Monday, March 16, 2009

Monday's caterpillar and flower hunting in gazelle field

No idea what these are yet, I just found their form interesting. Deep velvety purple with long stamens.. growing on the east slope of north hill, not far from the orange Adonis below. There was also a caterpillar on top, surprise surprise! Click on the pic for a slightly better view.

Temps cool but not raining today, 5-10.5 degrees C, humidity betw. 50% & 80%, winds mainly westerly veering NW, 2-9 kt

, appeared to be well grown young, running down from the north hill towards the cistern area.
Aharon, our eldest, had a pretty close encounter with a red fox earlier today. He was walking on windsurfer hill and probably surprised it leaving its den. It was just a few feet from him and he wished he had a camera with him! He also saw hyrax activity by valley road.

Nice sightings of Eurasian sparrowhawk again today, flying between the hill to the north toward look-out corner. Melodious calls heard and husband spotted birds amongst the rocks out in the open near the northern watercourse, from what he could make out definitely sounds like the wheatears Oenanthe are back!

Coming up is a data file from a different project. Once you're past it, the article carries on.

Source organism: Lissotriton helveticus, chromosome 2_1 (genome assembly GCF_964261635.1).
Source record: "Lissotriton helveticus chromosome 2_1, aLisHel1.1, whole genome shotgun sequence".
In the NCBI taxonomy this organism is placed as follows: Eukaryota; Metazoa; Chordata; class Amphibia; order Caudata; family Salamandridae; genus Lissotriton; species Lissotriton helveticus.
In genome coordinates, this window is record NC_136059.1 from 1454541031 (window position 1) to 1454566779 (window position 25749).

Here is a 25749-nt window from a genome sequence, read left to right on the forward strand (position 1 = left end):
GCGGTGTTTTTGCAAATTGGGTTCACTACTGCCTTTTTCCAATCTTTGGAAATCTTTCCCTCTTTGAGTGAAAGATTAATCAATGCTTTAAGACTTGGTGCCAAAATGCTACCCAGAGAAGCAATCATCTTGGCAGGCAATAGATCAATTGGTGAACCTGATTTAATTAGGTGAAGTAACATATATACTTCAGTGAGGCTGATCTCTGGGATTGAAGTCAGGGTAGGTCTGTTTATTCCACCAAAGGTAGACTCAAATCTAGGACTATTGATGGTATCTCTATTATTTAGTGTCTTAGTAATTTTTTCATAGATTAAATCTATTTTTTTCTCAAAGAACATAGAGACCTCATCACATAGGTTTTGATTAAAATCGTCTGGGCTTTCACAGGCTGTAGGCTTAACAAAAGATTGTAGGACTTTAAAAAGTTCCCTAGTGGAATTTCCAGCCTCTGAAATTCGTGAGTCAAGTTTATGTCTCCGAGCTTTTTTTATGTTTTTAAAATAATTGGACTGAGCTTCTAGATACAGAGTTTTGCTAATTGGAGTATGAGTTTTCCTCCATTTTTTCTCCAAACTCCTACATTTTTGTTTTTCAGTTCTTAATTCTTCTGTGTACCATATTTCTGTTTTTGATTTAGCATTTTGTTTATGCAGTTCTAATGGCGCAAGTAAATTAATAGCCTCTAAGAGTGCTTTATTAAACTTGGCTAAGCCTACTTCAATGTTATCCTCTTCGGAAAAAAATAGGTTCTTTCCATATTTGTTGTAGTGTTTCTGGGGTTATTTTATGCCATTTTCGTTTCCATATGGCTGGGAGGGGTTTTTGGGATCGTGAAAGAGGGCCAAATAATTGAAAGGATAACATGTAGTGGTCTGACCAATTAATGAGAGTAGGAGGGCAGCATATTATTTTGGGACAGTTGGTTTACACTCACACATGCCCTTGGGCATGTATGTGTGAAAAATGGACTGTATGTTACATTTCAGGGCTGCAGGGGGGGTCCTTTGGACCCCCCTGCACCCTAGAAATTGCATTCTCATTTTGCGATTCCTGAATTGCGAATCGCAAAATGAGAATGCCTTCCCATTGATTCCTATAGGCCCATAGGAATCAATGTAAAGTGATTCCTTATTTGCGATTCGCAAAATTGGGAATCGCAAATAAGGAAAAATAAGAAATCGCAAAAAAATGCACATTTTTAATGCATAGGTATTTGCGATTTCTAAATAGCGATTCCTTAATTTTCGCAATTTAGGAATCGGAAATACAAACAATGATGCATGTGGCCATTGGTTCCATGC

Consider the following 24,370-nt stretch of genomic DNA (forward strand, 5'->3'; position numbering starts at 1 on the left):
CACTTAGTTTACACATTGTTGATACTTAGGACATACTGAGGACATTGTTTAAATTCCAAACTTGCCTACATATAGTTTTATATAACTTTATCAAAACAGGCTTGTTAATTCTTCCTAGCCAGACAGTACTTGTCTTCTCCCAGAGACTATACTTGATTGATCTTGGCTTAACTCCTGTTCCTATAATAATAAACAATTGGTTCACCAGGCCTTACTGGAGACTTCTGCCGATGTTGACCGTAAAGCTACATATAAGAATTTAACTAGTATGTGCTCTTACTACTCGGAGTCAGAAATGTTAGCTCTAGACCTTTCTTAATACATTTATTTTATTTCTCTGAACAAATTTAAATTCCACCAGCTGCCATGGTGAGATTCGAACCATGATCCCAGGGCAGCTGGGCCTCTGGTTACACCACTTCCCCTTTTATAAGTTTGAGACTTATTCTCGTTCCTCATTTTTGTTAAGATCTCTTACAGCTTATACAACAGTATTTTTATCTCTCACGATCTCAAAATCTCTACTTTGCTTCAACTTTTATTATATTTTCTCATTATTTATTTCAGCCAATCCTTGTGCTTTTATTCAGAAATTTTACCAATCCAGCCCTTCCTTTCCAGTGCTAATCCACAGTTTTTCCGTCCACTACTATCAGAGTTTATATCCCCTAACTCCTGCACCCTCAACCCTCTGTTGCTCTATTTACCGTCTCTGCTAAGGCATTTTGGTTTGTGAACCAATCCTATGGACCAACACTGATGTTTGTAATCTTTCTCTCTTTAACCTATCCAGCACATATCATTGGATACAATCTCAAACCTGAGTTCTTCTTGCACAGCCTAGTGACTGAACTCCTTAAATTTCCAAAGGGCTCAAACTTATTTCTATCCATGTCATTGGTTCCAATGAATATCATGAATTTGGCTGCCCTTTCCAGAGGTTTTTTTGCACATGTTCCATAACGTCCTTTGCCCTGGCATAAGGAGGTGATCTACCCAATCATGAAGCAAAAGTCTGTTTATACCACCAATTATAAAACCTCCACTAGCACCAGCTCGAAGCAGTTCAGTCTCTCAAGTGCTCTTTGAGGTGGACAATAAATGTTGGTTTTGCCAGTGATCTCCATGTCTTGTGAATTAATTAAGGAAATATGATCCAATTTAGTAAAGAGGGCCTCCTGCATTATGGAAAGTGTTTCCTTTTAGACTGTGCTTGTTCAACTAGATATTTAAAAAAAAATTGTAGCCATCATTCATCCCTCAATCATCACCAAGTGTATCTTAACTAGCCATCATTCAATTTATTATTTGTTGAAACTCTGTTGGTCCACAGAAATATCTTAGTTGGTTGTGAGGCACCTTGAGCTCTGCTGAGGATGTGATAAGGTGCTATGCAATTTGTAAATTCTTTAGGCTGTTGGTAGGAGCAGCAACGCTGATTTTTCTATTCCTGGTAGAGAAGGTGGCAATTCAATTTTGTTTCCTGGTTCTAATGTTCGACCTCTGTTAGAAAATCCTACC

Otherwise, great tits heard, blackbirds in song, white spectacled bulbuls, collared doves, laughing doves, feral pigeons, jackdaws, hooded crows. Also stone curlews heard recently at night.

These handsome purple spikes were growing quite close to the north valley watercourse. I'd noticed them last season too. Not satisfied with an I.D. yet but seem to be mint family with Sages and similar.

This Pheasant's eye (Adonis) has already developed a fruiting head and dark marks can just be made out at the inside base of the petals suggesting A.aestivalis.
They were growing next door to red Adonis which made me wonder if they were in fact a variation like the blue and pale monkwort.

The boys' caterpillar hunt proved quite successful. They rounded up several large hairy orange and red stripe jobs that we had previously photographed on thorny burnet, a couple of the tiger striped types which I think may be 6 spot burnet, and a couple of these handsome little chaps. They were careful to bring them back with the plant on which they were living. I found the best way to capture them was not to try to pull them off their host plant but to cup the hand underneath and tickle them with the tips of the fingers till they roll up and fall off of their own accord. This is especially helpful if the host plant is very thorny!

We also found a number of cute Ophrys orchid variations in the eucalyptus valley close to the north watercourse - of O. Carmeli mostly I think but I plan to upload a little gallery dedicated to them tomorrow perhaps:)

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